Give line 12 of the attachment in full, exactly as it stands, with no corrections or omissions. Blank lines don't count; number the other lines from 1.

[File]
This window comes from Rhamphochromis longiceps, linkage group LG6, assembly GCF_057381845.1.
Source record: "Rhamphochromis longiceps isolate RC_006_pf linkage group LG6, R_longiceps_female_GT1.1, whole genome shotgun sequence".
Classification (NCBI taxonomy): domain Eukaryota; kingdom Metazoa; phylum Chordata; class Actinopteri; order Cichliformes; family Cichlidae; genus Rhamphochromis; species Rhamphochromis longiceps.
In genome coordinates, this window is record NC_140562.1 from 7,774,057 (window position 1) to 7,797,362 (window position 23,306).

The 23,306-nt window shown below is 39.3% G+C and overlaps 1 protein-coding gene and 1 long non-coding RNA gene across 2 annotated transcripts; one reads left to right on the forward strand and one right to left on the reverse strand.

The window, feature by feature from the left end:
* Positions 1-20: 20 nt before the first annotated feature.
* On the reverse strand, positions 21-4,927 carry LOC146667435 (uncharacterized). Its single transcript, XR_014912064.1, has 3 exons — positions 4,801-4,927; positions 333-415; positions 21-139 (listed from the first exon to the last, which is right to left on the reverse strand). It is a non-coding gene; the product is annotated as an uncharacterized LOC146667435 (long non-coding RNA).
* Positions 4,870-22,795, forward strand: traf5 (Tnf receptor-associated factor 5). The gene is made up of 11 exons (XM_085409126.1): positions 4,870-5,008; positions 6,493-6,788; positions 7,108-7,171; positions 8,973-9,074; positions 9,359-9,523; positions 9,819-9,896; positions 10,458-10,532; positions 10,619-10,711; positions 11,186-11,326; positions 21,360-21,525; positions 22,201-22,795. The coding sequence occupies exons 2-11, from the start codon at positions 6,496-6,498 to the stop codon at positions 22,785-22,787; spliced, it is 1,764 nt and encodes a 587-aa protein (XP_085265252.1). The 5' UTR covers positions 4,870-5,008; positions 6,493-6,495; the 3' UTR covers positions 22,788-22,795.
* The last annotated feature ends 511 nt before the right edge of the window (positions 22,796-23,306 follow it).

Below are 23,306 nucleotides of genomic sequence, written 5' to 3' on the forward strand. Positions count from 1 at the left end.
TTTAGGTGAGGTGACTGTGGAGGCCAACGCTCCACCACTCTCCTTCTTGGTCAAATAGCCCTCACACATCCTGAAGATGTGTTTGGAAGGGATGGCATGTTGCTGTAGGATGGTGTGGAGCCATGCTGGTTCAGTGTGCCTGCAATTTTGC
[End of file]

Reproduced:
TTTAGGTGAGGTGACTGTGGAGGCCAACGCTCCACCACTCTCCTTCTTGGTCAAATAGCCCTCACACATCCTGAAGATGTGTTTGGAAGGGATGGCATGTTGCTGTAGGATGGTGTGGAGCCATGCTGGTTCAGTGTGCCTGCAATTTTGC